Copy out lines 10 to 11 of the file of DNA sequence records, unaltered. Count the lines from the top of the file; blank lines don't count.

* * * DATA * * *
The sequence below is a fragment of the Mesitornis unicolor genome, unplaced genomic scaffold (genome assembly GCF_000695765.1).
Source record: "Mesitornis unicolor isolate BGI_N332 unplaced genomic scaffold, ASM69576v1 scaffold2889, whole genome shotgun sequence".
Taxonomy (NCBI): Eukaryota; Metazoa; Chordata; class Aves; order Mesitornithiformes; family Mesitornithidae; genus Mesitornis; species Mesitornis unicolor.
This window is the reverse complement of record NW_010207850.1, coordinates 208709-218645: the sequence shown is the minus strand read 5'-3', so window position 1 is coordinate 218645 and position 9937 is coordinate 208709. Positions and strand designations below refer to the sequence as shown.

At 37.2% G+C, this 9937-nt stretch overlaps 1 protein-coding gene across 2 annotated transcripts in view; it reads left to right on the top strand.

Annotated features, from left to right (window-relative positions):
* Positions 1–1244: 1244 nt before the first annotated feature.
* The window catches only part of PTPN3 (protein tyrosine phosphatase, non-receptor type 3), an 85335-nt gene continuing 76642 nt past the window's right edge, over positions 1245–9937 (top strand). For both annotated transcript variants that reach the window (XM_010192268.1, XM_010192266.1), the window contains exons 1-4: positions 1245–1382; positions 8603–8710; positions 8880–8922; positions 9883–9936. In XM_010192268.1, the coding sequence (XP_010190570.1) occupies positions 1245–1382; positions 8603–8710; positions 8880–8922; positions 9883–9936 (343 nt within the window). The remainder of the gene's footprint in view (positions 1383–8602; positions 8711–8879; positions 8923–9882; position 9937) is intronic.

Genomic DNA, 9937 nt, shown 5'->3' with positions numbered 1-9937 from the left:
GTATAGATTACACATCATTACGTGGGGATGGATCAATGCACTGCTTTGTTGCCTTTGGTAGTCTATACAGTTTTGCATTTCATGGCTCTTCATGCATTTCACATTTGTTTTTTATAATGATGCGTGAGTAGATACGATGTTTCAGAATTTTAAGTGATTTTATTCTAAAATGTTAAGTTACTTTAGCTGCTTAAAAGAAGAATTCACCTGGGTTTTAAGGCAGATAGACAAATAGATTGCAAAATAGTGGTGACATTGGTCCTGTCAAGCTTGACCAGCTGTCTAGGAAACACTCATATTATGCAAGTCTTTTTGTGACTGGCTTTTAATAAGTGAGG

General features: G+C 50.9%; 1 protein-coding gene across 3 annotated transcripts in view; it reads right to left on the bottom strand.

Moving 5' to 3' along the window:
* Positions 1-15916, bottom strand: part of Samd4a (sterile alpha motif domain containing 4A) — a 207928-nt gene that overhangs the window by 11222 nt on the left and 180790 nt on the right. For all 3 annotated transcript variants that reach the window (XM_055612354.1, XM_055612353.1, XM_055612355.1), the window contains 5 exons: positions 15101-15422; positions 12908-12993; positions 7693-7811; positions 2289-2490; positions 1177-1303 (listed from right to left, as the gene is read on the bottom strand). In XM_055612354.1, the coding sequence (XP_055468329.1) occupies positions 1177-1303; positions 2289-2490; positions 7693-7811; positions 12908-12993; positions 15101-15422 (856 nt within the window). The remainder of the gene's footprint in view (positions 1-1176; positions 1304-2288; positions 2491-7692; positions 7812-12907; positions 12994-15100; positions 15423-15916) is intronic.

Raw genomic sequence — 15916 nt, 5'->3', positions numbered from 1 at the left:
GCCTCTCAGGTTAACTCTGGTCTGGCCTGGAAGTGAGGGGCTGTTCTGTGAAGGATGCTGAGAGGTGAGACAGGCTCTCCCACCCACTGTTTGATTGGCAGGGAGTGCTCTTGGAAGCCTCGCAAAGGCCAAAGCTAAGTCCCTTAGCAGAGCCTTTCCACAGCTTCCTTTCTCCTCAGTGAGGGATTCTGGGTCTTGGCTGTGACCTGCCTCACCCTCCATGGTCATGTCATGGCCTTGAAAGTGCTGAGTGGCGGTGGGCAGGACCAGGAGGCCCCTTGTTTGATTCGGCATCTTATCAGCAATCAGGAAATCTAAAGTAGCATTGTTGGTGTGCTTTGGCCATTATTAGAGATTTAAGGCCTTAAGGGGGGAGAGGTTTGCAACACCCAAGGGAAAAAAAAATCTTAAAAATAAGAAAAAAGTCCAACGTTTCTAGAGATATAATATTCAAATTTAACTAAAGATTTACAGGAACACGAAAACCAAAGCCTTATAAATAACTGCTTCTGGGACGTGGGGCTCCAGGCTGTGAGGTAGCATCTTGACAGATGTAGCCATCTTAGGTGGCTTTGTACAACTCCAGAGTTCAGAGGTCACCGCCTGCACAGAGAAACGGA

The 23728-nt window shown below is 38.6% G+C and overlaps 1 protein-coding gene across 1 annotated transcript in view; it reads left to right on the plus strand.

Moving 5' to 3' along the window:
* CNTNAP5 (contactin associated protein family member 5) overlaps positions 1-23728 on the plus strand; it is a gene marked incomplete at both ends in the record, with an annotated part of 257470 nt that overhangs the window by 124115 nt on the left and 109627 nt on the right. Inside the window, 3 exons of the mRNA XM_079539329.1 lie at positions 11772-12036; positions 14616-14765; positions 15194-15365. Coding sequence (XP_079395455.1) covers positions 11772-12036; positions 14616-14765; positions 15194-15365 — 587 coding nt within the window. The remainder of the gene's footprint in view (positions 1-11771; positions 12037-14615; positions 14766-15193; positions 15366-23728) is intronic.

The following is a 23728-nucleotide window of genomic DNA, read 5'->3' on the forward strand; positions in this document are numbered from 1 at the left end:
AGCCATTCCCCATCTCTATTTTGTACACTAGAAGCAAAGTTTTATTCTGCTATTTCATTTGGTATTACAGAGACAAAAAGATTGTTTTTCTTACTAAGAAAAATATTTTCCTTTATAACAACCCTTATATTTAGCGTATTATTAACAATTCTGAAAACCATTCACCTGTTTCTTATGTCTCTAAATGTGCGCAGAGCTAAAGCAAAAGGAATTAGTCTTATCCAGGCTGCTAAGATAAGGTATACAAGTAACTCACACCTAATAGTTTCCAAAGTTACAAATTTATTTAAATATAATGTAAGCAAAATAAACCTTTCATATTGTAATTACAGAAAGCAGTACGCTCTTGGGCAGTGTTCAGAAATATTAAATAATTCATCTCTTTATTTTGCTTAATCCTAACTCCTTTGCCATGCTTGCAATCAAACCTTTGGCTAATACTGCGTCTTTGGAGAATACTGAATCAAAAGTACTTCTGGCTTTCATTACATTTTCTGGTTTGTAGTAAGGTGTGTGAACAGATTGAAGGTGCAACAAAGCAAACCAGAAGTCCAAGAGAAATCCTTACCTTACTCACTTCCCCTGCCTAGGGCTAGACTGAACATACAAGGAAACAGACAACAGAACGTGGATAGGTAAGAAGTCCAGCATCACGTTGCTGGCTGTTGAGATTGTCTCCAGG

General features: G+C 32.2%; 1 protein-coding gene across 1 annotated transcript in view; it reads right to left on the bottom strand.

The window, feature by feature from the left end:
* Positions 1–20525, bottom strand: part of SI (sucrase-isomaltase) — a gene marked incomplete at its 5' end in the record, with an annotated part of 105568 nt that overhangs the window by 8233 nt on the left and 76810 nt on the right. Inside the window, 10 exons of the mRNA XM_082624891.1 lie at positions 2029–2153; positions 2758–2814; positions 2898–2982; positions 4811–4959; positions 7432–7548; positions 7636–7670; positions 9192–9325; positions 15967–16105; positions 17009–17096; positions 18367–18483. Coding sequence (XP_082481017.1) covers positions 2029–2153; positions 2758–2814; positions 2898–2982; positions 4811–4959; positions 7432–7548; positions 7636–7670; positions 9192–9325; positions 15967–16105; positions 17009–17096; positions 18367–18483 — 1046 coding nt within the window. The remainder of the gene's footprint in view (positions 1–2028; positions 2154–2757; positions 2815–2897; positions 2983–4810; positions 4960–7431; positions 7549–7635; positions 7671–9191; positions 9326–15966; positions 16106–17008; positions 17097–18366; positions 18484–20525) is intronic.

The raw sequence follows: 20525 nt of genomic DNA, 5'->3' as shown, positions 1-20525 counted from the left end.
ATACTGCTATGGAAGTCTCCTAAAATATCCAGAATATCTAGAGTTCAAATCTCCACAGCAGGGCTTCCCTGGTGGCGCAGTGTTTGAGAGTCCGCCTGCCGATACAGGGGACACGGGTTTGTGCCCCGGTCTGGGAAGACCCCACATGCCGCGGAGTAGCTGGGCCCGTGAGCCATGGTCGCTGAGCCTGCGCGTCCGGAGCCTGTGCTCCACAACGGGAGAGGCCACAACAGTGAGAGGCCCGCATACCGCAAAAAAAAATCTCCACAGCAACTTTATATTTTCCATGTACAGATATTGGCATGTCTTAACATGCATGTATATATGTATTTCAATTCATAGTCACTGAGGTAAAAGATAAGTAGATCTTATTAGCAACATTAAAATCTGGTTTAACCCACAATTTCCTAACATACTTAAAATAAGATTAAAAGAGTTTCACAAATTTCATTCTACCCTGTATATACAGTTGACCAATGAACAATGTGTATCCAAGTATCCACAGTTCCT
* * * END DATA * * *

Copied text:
GTATAGATTACACATCATTACGTGGGGATGGATCAATGCACTGCTTTGTTGCCTTTGGTAGTCTATACAGTTTTGCATTTCATGGCTCTTCATGCATTTCACATTTGTTTTTTATAATGATGCGTGAGTAGATACGATGTTTCAGAATTTTAAGTGATTTTATTCTAAAATGTTAAGTTACTTTAGCTGCTTAAAAGAAGAATTCACCTGGGTTTTAAGGCAGATAGACAAATAGATTGCAAAATAGTGGTGACATTGGTCCTGTCAAGCTTGACCAGCTGTCTAGGAAACACTCATATTATGCAAGTCTTTTTGTGACTGGCTTTTAATAAGTGAGG

General features: G+C 50.9%; 1 protein-coding gene across 3 annotated transcripts in view; it reads right to left on the bottom strand.